Then again, I only use Firefox, and would never consider using IE. At one point do even common household users realize that IE is not the way to go?

Re:IE autoupdating.. (4, Interesting)

djmurdoch (306849) | more than 5 years ago | (#26159973)

Then again, I only use Firefox, and would never consider using IE.

It's harder to avoid than you seem to think. If you use Windows help to view .chm files, you're using IE. Usually they stay local, but many help files do include
links to web pages, and then you're out in the real world.

Re:IE autoupdating.. (0)

Anonymous Coward | more than 5 years ago | (#26160007)

What are you smoking?

I work at a University and we have over 5,000 desktops pointed at a WSUS server and in the 5 years that I have run the WSUS server we have had only 1 update that was automatically applied and caused problems. That 1 problem update was Windows Desktop Search and was not even supposed to be approved, but MS marked it wrong. 1 problem if 5 years, yea what a terrible record.

Firefox updated? (5, Insightful)

Henry V .009 (518000) | more than 5 years ago | (#26159599)

No -- Firefox is at the disadvantage. If you're a single user running as administrator, its auto-update is great. However, the users (all running limited accounts) on our Windows/Samba network will have to wait until I install the new update manually because there is no built in mechanism for administrators to push out updates.

And should I use my cobbled together scripts to push out a security update for Firefox on the last day of finals when it might break everything, or should I wait until Monday?

On the other hand, the WSUS server that I set up worked exactly like it was supposed to last night.

Yes, but (2, Interesting)

Reality Master 201 (578873) | more than 5 years ago | (#26159839)

Most people aren't in your situation or that of your users. Most people are surfing the web on their personal computers, and so automatic updates will work just peachy for them.

Re:Firefox updated? (4, Interesting)

denis-The-menace (471988) | more than 5 years ago | (#26159847)

You are right.
The strange thing is that some FF updates do get installed with XP's "Limited User" accounts but some just fail.
No rhyme, no reason.
For those that failed I had to log on with an Admin account and let the FF update install.

FF needs a updater service that runs in the System context so that all FF updates can get installed without the user being logged on as an administrator.

Re:Firefox updated? (5, Insightful)

Anonymous Coward | more than 5 years ago | (#26159967)

FF needs a updater service that runs in the System context so that all FF updates can get installed without the user being logged on as an administrator.

No, I don't want another mysterious service that runs in the background doing whatever it feels like without explicit approval.

Firefox for windows needs to start deploying the program as a regular .msi file (like most windows applications) so that all the existing application deployment tools will work. That will go a long way to boosting firefox among businesses & large organizations.

Dear God, No (3, Insightful)

TheNinjaroach (878876) | more than 5 years ago | (#26160093)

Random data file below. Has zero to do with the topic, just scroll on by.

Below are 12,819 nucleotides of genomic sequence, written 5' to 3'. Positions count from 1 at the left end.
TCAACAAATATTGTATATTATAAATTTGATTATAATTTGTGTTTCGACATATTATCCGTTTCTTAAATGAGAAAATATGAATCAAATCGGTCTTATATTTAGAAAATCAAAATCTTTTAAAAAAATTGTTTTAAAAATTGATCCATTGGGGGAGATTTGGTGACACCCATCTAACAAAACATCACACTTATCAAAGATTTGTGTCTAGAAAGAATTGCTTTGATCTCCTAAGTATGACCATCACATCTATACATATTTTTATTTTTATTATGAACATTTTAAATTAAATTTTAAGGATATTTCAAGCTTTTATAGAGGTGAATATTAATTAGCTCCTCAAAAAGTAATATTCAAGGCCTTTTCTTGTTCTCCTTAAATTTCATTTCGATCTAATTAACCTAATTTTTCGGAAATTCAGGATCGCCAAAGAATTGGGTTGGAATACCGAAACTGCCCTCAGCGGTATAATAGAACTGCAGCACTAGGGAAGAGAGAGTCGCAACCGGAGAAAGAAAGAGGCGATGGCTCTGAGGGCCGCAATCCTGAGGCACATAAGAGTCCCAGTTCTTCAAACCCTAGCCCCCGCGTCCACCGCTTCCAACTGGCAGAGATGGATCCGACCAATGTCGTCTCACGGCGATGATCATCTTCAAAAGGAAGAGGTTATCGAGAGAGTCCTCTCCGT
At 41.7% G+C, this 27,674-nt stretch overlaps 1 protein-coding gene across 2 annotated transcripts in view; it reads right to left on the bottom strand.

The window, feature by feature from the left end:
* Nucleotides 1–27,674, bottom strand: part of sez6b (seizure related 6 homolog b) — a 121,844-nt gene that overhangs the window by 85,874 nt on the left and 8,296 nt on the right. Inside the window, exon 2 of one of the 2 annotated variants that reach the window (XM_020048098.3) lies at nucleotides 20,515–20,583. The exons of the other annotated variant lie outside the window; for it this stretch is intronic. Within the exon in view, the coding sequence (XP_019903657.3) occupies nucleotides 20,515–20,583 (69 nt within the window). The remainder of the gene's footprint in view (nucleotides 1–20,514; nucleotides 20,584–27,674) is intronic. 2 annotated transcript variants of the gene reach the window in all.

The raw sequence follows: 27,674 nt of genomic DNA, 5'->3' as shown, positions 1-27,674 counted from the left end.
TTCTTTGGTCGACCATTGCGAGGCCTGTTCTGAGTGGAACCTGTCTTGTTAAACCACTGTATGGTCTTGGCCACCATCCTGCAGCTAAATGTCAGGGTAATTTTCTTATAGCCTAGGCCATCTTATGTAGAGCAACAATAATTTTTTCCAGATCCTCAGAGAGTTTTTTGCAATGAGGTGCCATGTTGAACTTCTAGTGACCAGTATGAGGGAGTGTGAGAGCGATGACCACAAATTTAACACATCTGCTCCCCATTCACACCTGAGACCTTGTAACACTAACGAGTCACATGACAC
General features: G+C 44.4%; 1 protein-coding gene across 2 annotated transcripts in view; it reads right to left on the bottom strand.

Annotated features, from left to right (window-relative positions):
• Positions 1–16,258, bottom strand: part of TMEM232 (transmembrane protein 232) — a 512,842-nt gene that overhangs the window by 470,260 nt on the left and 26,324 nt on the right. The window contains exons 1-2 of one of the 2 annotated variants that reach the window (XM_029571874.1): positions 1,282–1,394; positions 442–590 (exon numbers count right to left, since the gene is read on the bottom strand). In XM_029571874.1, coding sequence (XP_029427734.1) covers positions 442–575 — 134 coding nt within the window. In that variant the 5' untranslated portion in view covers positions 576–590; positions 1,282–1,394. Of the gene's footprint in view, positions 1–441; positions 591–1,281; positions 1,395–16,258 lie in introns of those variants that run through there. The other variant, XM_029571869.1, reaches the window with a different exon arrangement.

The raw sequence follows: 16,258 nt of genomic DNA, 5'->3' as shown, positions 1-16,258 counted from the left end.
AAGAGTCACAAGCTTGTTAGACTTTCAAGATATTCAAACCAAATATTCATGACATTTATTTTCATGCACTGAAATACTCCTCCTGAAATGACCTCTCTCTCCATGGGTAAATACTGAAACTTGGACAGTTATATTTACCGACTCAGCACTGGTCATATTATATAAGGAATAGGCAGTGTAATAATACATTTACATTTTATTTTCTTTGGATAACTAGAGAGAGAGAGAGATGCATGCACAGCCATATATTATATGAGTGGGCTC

FF needs a updater service that runs in the System context so that all FF updates can get installed without the user being logged on as an administrator.

I would never enable that feature on my PCs. The last thing I want Firefox to do is join the ranks of Flash, Java, Adobe Reader and iTunes with nagging auto-update services that always run in the background. Often the updates aren't even critical, I think many of those 'features' are pushed by marketing departments who want to plaster your desktop with as many of their logos as possible.

Re:Firefox updated? (0)

Anonymous Coward | more than 5 years ago | (#26160097)

It fails because people do not understand Windows Security.

Everything in Program Files is read only to non-admins unless the coders specifically included security adjustments for the install process. The same for the HKEY_LOCAL_MACHINE registry hive. If the update tried to change files in those locations and not in the User Profile folders it would fail. User profiles a user is quite free to change and write too, same with the user registry keys and these are the proper location for non-system data to be stored.

What it is is bad programming and design, not an issue with Windows. You can change this if you want, Right click on the folder in Program files and properties and change the security permissions and you can do the same with individual registry keys and hives. This is the method I use when a program wants admin rights to avoid giving it. If there is still something hanging out there you can use the sysinternals tools and watch the registry and filesystem live

Re:Firefox updated? (0)

Anonymous Coward | more than 5 years ago | (#26159947)

Then you probably need to work on your WSUS and policies - FF updates work ok for our users in our huge organisation.

WSUS? (1)

Nicolas MONNET (4727) | more than 5 years ago | (#26160319)

What is that thing, another overpriced piece of proprietary bloatware?
On RPM based Linux distribs, it's trivial to create an RPM package of any bunch of file you have. A simple .spec file need not be more than a dozen lines to achieve this. Rpmbuild it, and voila, you've got a new package that you can push any number of ways. Just create a yum repository, again, quite a basic thing to do, and on the next update request it will be installed.
So what's preventing you from doing that with FF and WSUS? FF is almost entirely self-contained, no need for esoteric DLLs, you can basically just push the folder to your "Program Files" dir.

Re:Firefox updated? (0)

Anonymous Coward | more than 5 years ago | (#26160417)

Package the update in an msi? Also, in a corporate environment, I'm surprised you support firefox.